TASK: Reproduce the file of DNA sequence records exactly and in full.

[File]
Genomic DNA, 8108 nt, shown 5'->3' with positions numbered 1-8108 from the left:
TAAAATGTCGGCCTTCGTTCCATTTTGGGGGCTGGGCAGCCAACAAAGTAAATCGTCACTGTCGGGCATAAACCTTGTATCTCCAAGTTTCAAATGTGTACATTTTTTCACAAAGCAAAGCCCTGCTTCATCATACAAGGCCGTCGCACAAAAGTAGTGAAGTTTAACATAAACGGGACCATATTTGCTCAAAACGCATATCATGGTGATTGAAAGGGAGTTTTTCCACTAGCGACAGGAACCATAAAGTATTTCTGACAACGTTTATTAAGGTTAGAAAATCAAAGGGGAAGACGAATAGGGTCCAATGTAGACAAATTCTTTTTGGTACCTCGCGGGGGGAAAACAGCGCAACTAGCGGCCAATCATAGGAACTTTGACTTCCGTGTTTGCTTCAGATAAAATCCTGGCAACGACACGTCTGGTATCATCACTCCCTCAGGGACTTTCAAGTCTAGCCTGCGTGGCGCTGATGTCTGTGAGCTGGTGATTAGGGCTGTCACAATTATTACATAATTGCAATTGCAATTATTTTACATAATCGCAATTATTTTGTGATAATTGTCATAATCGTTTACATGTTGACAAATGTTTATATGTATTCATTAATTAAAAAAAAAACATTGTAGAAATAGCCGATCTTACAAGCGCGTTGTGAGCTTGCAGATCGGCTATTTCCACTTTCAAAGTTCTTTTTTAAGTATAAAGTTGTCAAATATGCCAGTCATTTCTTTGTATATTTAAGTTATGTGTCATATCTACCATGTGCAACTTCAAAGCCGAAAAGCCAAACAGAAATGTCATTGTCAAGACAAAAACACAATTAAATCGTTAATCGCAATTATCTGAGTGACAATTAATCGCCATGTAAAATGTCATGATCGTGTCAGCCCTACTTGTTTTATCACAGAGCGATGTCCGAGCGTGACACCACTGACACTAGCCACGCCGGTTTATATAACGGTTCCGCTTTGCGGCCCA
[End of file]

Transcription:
Genomic DNA, 8108 nt, shown 5'->3' with positions numbered 1-8108 from the left:
TAAAATGTCGGCCTTCGTTCCATTTTGGGGGCTGGGCAGCCAACAAAGTAAATCGTCACTGTCGGGCATAAACCTTGTATCTCCAAGTTTCAAATGTGTACATTTTTTCACAAAGCAAAGCCCTGCTTCATCATACAAGGCCGTCGCACAAAAGTAGTGAAGTTTAACATAAACGGGACCATATTTGCTCAAAACGCATATCATGGTGATTGAAAGGGAGTTTTTCCACTAGCGACAGGAACCATAAAGTATTTCTGACAACGTTTATTAAGGTTAGAAAATCAAAGGGGAAGACGAATAGGGTCCAATGTAGACAAATTCTTTTTGGTACCTCGCGGGGGGAAAACAGCGCAACTAGCGGCCAATCATAGGAACTTTGACTTCCGTGTTTGCTTCAGATAAAATCCTGGCAACGACACGTCTGGTATCATCACTCCCTCAGGGACTTTCAAGTCTAGCCTGCGTGGCGCTGATGTCTGTGAGCTGGTGATTAGGGCTGTCACAATTATTACATAATTGCAATTGCAATTATTTTACATAATCGCAATTATTTTGTGATAATTGTCATAATCGTTTACATGTTGACAAATGTTTATATGTATTCATTAATTAAAAAAAAAACATTGTAGAAATAGCCGATCTTACAAGCGCGTTGTGAGCTTGCAGATCGGCTATTTCCACTTTCAAAGTTCTTTTTTAAGTATAAAGTTGTCAAATATGCCAGTCATTTCTTTGTATATTTAAGTTATGTGTCATATCTACCATGTGCAACTTCAAAGCCGAAAAGCCAAACAGAAATGTCATTGTCAAGACAAAAACACAATTAAATCGTTAATCGCAATTATCTGAGTGACAATTAATCGCCATGTAAAATGTCATGATCGTGTCAGCCCTACTTGTTTTATCACAGAGCGATGTCCGAGCGTGACACCACTGACACTAGCCACGCCGGTTTATATAACGGTTCCGCTTTGCGGCCCA